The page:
Back to the point, though. I'm talking about the artists that make "those of us with taste" recoil a bit... Britney, the Killers, Matchbox20, the Fray, John Mayer et al. Like a band in that category and you instantly drop down a couple notches with the people who know what's up.

This causes some problems. Like this week, for instance. Dashboard Confessional released its 4th full-length. And I wanted to buy it.

For those of you not familiar with Dashboard, it's basically the project of singer/songwriter Chris Carrabba. Carrabba's strained vocals, furiously strummed acoustic guitars and lyrics about lost love appeal mainly to 14-year-old girls. Oh, and dudes who like having sex with other dudes, as the joke goes.

So how am I, a self-respecting music aficionado, who listens to faithfully, reads Mojo, avoids pop radio and had hundreds of CDs organized alphabetically AND chronologically, supposed to walk into a record store and buy that album (on the day it comes out no less)?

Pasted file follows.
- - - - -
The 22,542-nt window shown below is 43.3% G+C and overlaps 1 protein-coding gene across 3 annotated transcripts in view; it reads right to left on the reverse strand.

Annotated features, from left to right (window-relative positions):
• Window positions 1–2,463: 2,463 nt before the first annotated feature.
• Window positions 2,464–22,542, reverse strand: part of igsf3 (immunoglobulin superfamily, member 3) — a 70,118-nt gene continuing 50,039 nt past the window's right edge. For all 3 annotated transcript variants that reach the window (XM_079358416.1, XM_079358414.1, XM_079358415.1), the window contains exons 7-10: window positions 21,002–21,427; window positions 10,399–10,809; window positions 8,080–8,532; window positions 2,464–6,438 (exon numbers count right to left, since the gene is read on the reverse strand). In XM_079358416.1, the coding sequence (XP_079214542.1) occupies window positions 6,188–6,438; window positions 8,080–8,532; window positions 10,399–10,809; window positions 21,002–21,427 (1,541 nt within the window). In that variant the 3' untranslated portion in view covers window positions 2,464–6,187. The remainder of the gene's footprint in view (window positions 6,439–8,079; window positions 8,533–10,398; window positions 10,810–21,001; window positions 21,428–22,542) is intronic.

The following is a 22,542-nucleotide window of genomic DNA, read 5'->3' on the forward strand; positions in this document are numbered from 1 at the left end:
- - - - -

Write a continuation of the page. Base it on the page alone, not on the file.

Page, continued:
Every time Dashboard comes out with a new record, I'm faced with that conundrum. The last time, I wound up buying three other discs (all of which were artsy, underground bands worth of hype and respect) and stuck the other in the middle. It made me feel better; the clerk couldn't judge me! Look what great taste I had! That Dashboard one was probably for my girlfriend or sister or maybe I was out of coasters for my DIY furniture?

But this time around, I couldn't do that again. A) because I'm broke B) because I sold my CD collection and don't really want to buy more discs and C) nothing else came out this week that I really wanted.

So, all Monday, I steeled my reserve as I prepared to walk into the store to *gasp* buy the album.

First, I thought about stealing it... but I don't steal and how embarrassing would that be to get caught with that record? It'd be like stealing a Sam's Choice bottle of soda from Wal-Mart.

I considered about giving cash to one of the homeless guys outside the store to get it for me, but Newbury Comics is right above a liquor store and I don't trust a crackhead to determine the finite differences between "MadDog 2020" and "Dashboard Confessional" or "Drinking it all down" and "Giving it to the person who gave me the money."

Also, I thought about maybe distracting the clerk by asking if they were going to the Minus the Bear show that week at the Middle East, or when Tokyo Police Club's full-length was due, but then I figured that minimizing my time and, hence, potential embarrassment would be a better idea.

Seriously, I thought about this all day. What else was I supposed to do? I was at work and all the internet and phones were down... (How the heck did people do anything before the Internet?)